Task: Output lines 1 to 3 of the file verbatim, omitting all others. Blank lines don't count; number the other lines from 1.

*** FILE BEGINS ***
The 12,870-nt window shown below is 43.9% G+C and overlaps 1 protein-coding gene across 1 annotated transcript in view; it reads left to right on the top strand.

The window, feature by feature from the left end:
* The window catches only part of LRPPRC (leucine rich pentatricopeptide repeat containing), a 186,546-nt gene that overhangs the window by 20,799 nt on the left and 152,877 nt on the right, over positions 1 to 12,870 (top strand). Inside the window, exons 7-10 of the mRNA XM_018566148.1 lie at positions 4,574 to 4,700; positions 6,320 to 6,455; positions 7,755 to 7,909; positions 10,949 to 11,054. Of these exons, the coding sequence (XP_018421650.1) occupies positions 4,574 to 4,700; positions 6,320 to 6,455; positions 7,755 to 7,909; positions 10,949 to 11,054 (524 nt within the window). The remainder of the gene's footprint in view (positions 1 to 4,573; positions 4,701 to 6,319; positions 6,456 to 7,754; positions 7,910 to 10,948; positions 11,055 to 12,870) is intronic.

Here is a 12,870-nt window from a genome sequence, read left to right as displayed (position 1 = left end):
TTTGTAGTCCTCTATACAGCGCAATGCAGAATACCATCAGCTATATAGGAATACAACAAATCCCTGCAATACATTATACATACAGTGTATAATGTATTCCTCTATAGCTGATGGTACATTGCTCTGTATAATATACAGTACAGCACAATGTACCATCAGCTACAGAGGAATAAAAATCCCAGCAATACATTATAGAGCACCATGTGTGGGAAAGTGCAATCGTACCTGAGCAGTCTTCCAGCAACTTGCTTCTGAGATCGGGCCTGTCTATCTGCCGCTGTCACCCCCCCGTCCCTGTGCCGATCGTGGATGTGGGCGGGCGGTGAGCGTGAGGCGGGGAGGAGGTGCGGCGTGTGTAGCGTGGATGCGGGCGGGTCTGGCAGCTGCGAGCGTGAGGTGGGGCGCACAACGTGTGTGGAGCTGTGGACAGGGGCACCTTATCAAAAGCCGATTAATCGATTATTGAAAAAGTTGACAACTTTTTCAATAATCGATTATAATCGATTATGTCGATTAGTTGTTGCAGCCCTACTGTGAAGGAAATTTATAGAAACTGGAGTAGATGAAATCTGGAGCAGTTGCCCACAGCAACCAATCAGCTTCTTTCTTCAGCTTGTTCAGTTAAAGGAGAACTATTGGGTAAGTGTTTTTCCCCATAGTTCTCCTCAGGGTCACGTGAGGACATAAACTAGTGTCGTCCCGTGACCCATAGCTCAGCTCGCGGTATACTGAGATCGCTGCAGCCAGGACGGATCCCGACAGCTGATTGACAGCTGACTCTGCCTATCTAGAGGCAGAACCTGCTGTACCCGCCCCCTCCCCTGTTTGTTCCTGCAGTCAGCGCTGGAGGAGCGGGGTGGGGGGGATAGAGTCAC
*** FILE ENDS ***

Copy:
The 12,870-nt window shown below is 43.9% G+C and overlaps 1 protein-coding gene across 1 annotated transcript in view; it reads left to right on the top strand.

The window, feature by feature from the left end:
* The window catches only part of LRPPRC (leucine rich pentatricopeptide repeat containing), a 186,546-nt gene that overhangs the window by 20,799 nt on the left and 152,877 nt on the right, over positions 1 to 12,870 (top strand). Inside the window, exons 7-10 of the mRNA XM_018566148.1 lie at positions 4,574 to 4,700; positions 6,320 to 6,455; positions 7,755 to 7,909; positions 10,949 to 11,054. Of these exons, the coding sequence (XP_018421650.1) occupies positions 4,574 to 4,700; positions 6,320 to 6,455; positions 7,755 to 7,909; positions 10,949 to 11,054 (524 nt within the window). The remainder of the gene's footprint in view (positions 1 to 4,573; positions 4,701 to 6,319; positions 6,456 to 7,754; positions 7,910 to 10,948; positions 11,055 to 12,870) is intronic.